• prosaver
    • By prosaver 4th Mar 12, 9:39 PM
    • 4,311 Posts
    • 3,078 Thanks
    prosaver
    I have a flue that goes up inside the house, through a bedroom (in a stainless steel twin-walled sleeve), and out through the roof. I also get the benefit of heat in the bedroom as the flue gets warm (but not too hot to touch). It was installed while I was renovating the house.
    Originally posted by bobthedambuilder
    how much did it all cost to set up?
    Referendum,Lisbon Treaty. shamelessly broken by labour and we never had the chance to vote on probably the most important change in Britain’s sovereignty in hundreds of years. Then Brown slunk off to sign the Treaty alone, away from the cameras and other European leaders, as if embarrassed by this betrayal of the people he’s paid to represent.
  • bobthedambuilder
    how much did it all cost to set up?
    Originally posted by prosaver
    I have to say that the twin-walled SS flue was horribly expensive - over £100 per metre material only. There's probably about 6 metres of flue, so by the time you allow for fitting etc, it would have been well over £1000 for the flue. (It was part of a lump sum for a total house renovation, so I can't be more precise than that).

    This is what it looked like during installation. The flue pipe comes up through the bedroom floor from the stove underneath, and out through the roof. As I said, we get the benefit in the bedroom whenever the stove is on, as the pipe warms up (but not too hot to touch).
    A bank is a place that will lend you money if you can prove you don't need it.
    • sunshinetours
    • By sunshinetours 5th Mar 12, 11:00 AM
    • 2,769 Posts
    • 1,813 Thanks
    sunshinetours
    As above the twin wall SS flue pipe is the expensive bit. Its something we need to have done if we waht a "real fire" but the downsides are initial cost and looks (they aren't attractive in any shape or form) and real fires are not cheaper to run unless you have a good supply of firewood.
    Think we will end up with a gas stove that works via a balanced flue. Cheaper, less messy, and possibly no more cost to run than a real fire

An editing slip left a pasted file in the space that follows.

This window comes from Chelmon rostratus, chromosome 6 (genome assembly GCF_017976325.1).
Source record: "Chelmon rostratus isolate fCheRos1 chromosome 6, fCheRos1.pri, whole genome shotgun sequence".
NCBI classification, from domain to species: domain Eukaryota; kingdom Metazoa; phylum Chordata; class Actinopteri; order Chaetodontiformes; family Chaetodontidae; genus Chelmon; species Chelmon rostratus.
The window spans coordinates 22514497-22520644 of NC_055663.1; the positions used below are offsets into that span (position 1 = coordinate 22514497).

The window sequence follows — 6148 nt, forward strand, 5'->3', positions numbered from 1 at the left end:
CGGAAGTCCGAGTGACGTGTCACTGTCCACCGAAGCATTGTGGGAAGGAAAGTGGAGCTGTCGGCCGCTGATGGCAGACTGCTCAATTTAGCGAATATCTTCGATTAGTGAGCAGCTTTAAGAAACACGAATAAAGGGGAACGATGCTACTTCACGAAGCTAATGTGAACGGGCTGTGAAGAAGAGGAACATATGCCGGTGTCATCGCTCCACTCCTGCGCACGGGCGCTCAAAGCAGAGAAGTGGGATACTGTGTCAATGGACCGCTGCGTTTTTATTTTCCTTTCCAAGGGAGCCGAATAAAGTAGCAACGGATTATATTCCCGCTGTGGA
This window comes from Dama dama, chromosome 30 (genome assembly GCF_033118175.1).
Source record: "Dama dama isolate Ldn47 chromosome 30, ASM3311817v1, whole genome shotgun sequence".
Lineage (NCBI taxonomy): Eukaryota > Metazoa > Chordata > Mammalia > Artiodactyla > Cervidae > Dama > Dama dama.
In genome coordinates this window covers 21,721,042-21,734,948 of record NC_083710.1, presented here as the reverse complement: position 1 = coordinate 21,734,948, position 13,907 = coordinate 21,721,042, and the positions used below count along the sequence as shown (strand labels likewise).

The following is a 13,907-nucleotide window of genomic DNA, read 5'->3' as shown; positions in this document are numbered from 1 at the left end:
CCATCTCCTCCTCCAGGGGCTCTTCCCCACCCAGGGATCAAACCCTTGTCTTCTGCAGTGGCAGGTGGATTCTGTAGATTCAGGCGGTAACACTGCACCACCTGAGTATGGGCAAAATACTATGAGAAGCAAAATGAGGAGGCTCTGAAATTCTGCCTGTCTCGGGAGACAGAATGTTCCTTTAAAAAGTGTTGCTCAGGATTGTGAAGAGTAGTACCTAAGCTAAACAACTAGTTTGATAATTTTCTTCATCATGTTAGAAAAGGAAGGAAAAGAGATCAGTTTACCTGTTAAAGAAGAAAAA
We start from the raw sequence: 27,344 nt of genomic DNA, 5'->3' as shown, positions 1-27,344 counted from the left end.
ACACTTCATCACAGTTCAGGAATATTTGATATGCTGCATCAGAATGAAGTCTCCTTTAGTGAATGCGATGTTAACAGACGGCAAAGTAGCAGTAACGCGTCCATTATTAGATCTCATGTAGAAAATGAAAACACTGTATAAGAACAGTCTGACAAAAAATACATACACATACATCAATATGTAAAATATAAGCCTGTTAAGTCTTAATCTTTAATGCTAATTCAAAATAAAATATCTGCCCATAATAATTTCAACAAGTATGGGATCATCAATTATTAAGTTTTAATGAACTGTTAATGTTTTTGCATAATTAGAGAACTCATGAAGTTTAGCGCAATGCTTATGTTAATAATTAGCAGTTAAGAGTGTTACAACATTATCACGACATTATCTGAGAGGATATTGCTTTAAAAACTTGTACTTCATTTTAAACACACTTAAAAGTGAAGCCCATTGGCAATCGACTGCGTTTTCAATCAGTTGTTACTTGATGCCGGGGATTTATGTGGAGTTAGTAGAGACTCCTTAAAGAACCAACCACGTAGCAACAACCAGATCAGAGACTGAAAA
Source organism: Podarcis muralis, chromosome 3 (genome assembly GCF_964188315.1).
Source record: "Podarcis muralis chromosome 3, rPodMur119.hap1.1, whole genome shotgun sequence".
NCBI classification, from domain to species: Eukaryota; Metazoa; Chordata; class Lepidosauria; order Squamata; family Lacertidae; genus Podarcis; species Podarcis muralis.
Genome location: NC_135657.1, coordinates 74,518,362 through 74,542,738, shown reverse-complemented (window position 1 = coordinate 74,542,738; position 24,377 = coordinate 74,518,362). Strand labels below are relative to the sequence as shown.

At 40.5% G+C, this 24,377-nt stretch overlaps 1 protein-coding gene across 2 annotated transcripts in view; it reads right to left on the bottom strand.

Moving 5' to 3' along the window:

• maninthestreet
    • By maninthestreet 5th Mar 12, 1:16 PM
    • 14,430 Posts
    • 12,517 Thanks
    maninthestreet


    another example.
    Originally posted by ormus
    It's an eyesore!
    "You were only supposed to blow the bl**dy doors off!!"
    • muckybutt
    • By muckybutt 5th Mar 12, 2:38 PM
    • 3,622 Posts
    • 3,419 Thanks
    muckybutt
    It's an eyesore!
    Originally posted by maninthestreet
    Really constructive comment
    You may click thanks if you found my advice useful
    • sunshinetours
    • By sunshinetours 6th Mar 12, 9:27 AM
    • 2,769 Posts
    • 1,813 Thanks
    sunshinetours
    Maybe - but its true - that is an ugly installation and that can be the problem with external flues on some houses
    • prosaver
    • By prosaver 6th Mar 12, 12:37 PM
    • 4,311 Posts
    • 3,078 Thanks
    prosaver
    I have to say that the twin-walled SS flue was horribly expensive - over £100 per metre material only. There's probably about 6 metres of flue, so by the time you allow for fitting etc, it would have been well over £1000 for the flue. (It was part of a lump sum for a total house renovation, so I can't be more precise than that).

    This is what it looked like during installation. The flue pipe comes up through the bedroom floor from the stove underneath, and out through the roof. As I said, we get the benefit in the bedroom whenever the stove is on, as the pipe warms up (but not too hot to touch).
    Originally posted by bobthedambuilder
    thanks mate,
    the things is, we are thinking of getting a new boiler,
    The choice
    a, back boiler with fire and heats the central heating up(open up old fire place)
    b, wood burning stove,conected to cental heating
    c combi boiler so ive got a quote for a combi fitted 1400
    d nothing-wait till it packs in ( the boiler is from the 70s but still going strong)
    .
    need to do some research....
    anyone got any ideas?
    Referendum,Lisbon Treaty. shamelessly broken by labour and we never had the chance to vote on probably the most important change in Britain’s sovereignty in hundreds of years. Then Brown slunk off to sign the Treaty alone, away from the cameras and other European leaders, as if embarrassed by this betrayal of the people he’s paid to represent.